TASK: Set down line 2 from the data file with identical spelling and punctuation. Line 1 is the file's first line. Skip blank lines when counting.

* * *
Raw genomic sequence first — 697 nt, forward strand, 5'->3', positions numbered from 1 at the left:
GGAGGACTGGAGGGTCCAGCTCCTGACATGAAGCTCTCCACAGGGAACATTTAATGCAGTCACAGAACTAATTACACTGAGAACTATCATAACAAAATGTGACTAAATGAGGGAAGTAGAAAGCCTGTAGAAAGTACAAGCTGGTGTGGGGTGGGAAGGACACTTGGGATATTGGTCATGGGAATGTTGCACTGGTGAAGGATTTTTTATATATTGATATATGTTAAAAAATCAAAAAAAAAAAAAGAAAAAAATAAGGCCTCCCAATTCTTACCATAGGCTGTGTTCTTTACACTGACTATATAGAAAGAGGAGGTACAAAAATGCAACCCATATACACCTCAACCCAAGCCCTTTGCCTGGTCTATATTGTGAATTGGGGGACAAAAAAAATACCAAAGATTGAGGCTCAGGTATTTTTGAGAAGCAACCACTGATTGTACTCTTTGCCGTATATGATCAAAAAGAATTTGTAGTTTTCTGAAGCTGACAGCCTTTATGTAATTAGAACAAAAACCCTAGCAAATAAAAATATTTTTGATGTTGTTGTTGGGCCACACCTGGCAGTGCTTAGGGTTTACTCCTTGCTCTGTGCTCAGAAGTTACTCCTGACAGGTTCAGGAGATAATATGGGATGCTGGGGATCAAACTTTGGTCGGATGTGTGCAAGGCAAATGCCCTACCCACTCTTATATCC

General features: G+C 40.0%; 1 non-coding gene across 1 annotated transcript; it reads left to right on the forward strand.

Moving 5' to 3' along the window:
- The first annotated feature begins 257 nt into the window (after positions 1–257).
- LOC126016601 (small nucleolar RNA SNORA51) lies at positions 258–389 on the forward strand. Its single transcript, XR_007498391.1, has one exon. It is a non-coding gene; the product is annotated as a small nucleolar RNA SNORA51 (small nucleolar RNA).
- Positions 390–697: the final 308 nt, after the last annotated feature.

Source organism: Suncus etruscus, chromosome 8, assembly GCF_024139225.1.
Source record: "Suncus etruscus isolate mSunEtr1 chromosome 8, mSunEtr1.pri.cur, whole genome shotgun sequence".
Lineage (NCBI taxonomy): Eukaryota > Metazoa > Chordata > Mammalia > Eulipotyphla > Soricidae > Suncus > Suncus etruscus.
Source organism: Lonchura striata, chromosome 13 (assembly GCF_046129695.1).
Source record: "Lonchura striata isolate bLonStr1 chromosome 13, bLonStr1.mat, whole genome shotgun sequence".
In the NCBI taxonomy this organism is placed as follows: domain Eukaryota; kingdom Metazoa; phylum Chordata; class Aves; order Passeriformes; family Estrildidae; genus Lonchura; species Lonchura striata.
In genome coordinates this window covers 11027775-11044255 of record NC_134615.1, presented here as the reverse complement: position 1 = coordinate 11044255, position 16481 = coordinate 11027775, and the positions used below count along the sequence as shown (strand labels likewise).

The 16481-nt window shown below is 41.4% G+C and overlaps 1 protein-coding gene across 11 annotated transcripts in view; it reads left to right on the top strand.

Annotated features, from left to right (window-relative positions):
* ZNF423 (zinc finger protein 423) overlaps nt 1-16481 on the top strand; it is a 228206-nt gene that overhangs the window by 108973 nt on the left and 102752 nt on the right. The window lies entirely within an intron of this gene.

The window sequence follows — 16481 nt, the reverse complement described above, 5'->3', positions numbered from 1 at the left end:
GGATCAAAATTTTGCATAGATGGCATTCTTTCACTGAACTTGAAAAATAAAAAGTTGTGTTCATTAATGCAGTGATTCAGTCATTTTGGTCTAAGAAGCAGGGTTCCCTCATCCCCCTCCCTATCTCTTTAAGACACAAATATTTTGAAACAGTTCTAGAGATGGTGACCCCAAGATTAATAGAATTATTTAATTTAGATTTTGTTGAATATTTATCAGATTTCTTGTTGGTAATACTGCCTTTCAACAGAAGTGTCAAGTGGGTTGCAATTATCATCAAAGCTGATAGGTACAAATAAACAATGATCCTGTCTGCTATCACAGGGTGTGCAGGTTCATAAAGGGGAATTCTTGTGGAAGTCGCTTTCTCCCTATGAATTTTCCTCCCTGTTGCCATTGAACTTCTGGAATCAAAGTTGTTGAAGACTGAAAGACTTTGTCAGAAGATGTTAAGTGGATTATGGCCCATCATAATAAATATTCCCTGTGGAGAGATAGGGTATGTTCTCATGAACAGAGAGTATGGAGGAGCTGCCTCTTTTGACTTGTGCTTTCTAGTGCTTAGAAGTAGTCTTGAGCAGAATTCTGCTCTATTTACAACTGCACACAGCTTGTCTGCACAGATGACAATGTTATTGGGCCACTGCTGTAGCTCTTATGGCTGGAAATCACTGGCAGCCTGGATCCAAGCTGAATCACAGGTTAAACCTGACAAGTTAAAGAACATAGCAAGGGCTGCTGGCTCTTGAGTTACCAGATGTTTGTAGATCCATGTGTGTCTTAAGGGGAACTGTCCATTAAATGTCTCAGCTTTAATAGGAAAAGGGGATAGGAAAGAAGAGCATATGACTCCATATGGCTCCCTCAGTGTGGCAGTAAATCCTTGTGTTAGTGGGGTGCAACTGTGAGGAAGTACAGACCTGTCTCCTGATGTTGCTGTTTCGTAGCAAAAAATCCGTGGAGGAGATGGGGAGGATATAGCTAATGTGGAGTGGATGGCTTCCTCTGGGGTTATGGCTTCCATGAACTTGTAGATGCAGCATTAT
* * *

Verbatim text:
GGAGGACTGGAGGGTCCAGCTCCTGACATGAAGCTCTCCACAGGGAACATTTAATGCAGTCACAGAACTAATTACACTGAGAACTATCATAACAAAATGTGACTAAATGAGGGAAGTAGAAAGCCTGTAGAAAGTACAAGCTGGTGTGGGGTGGGAAGGACACTTGGGATATTGGTCATGGGAATGTTGCACTGGTGAAGGATTTTTTATATATTGATATATGTTAAAAAATCAAAAAAAAAAAAAGAAAAAAATAAGGCCTCCCAATTCTTACCATAGGCTGTGTTCTTTACACTGACTATATAGAAAGAGGAGGTACAAAAATGCAACCCATATACACCTCAACCCAAGCCCTTTGCCTGGTCTATATTGTGAATTGGGGGACAAAAAAAATACCAAAGATTGAGGCTCAGGTATTTTTGAGAAGCAACCACTGATTGTACTCTTTGCCGTATATGATCAAAAAGAATTTGTAGTTTTCTGAAGCTGACAGCCTTTATGTAATTAGAACAAAAACCCTAGCAAATAAAAATATTTTTGATGTTGTTGTTGGGCCACACCTGGCAGTGCTTAGGGTTTACTCCTTGCTCTGTGCTCAGAAGTTACTCCTGACAGGTTCAGGAGATAATATGGGATGCTGGGGATCAAACTTTGGTCGGATGTGTGCAAGGCAAATGCCCTACCCACTCTTATATCC